Linus believes in the doctrine of The Great Pumpkin, rising from the most sincere pumpkin patch in the world on midnight of Halloween and bringing gifts to its children. We don't know where he got the doctrine. It seems ridiculous; a mish-mash of other childish myths and fables. But, in his innocence, he is sold out on it.
So it's also a story of sincerity.
Though the other children in the Peanuts gallery make fun of him, they cannot doubt his own faith or sincerity. He is persecuted - even by Charlie Brown's little sister Sally, who dotes on him gives up her tricks-or-treats and a party to sit with him in the pumpkin patch - but he doesn't stop believing. Even when The Great Pumpkin just turns out to be an errant Easter Beagle named Snoopy, strayed from a World War I flying ace mission over the French countryside.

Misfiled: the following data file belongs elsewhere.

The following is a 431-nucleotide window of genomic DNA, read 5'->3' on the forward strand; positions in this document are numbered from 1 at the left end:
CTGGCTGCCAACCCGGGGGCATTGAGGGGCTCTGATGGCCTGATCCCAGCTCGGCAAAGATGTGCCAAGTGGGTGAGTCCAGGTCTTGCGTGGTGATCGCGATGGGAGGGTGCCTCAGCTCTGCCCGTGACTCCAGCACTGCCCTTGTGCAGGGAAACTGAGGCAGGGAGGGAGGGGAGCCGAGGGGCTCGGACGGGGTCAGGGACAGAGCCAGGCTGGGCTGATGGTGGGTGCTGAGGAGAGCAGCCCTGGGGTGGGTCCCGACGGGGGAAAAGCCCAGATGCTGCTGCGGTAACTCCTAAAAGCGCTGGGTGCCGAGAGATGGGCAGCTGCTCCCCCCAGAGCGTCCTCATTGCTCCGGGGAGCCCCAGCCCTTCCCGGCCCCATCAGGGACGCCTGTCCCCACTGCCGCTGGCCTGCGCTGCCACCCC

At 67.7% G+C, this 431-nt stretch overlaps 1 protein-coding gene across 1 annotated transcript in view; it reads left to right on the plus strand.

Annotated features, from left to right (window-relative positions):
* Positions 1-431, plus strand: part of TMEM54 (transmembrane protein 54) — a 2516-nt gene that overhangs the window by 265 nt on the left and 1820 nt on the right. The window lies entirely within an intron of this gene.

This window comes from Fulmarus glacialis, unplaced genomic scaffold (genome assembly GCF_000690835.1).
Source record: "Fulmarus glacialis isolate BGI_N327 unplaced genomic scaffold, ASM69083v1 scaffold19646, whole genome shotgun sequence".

And it's a story of redemption.
Crabby older sister Lucy awakens at four in the morning, puts on her hat and coat, and goes out in the cold to fetch in little brother Linus, still shivering and asleep in the pumpkin patch. She pulls off his socks and shoes and tucks him into bed. In my eyes, Lucy is redeemed as a person by her love for her little brother.
Most of the children's fare that's cranked out for holiday broadcast these days is pretty much devoid of themes like these, even if you squint through a microscope at them.
That's why "It's the Great Pumpkin, Charlie Brown!" is a classic, still played on network broadcast television two generations later, and that's why I still like to watch it.
But Jesus called the children to him and said, "Let the little children come to me, and do not hinder them, for the kingdom of God belongs to such as these. I tell you the truth, anyone who will not receive the kingdom of God like a little child will never enter it."